The Child and Family Migrant Crisis
by Bill Hayes
Vox explains Everything you need to know about the child and family migrant crisis in 16 short cards. Below is the first card.
What is the child and family migrant crisis?
Since 2011, hundreds of thousands of children have taken a journey like this one described by Mother Jones last year:
“Audelina Aguilar set off on the six-week journey along the migrant trail at 14, leaving her parents and nine younger siblings behind in the highlands of rural Guatemala. She rode atop Mexican freight trains, from Chiapas in the south to Tamaulipas in the north. She fought off a would-be rapist with the help of the only other woman in the group, who screamed, “She’s a baby!” She walked through the South Texas wilderness for four days, trying to steer clear of the assailant, who was still with the group, and of the human remains they encountered along the way.”
Over the past few years, the US has seen a rapid increase in the number of unaccompanied children like Audelina crossing into the US illegally — most of them from Central America. This year, the number of children is at a crisis point: 87,000 unaccompanied children will be apprehended by Border Patrol agents in fiscal year 2014. That’s nearly twice as much as last year.
Additionally, this year, there’s been a rapid increase in the number of parents arriving with young children. Tens of thousands of parents have been apprehended this year. Both of these influxes have been concentrated in the Rio Grande Valley on the Texas/Mexico border.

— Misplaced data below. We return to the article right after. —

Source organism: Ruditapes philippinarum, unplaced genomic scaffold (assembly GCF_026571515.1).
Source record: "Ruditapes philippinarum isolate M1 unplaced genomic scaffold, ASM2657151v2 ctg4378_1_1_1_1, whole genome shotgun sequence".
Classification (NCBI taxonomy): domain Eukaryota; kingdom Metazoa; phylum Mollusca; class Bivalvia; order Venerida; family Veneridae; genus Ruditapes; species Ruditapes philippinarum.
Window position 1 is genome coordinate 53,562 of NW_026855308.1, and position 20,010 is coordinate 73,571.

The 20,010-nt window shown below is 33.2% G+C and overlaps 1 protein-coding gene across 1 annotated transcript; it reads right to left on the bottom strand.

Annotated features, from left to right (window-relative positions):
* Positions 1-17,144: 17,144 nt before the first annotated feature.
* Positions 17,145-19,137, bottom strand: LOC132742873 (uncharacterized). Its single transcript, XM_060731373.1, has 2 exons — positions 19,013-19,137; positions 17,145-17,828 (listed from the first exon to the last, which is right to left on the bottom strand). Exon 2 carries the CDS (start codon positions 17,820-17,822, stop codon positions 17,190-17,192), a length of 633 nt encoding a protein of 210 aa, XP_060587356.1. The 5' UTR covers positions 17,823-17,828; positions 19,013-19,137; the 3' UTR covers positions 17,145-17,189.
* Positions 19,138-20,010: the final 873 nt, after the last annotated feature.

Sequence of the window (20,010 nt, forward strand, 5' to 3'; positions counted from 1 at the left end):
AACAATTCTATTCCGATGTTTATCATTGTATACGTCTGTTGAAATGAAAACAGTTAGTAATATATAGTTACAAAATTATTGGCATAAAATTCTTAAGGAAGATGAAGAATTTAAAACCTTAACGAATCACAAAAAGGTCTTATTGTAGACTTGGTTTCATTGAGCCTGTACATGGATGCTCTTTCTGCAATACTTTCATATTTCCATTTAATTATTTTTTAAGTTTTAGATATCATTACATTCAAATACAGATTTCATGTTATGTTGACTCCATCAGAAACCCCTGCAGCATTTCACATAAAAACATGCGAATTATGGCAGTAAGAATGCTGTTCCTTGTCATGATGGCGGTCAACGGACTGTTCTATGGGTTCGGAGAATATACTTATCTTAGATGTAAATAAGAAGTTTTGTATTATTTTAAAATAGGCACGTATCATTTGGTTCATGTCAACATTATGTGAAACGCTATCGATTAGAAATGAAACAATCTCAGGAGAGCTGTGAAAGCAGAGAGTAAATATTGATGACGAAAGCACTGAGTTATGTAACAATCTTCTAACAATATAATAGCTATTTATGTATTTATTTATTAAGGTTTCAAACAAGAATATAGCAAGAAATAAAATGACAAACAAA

… President Obama is expected to ask Congress to change the laws governing unaccompanied child migrants, so that it will be easier to immediately turn back children entering from Central America. He’ll also ask for for $2 billion in funding to deal with children who are already here.
Meanwhile, the federal government plans to start putting thousands of migrant families in detention while they wait for their immigration court hearings. Furthermore, it will be sending more immigration judges and court officials to the border to process the cases of Central American adults, and later, once the family detention centers have opened, to process the cases of families as quickly as possible. [more]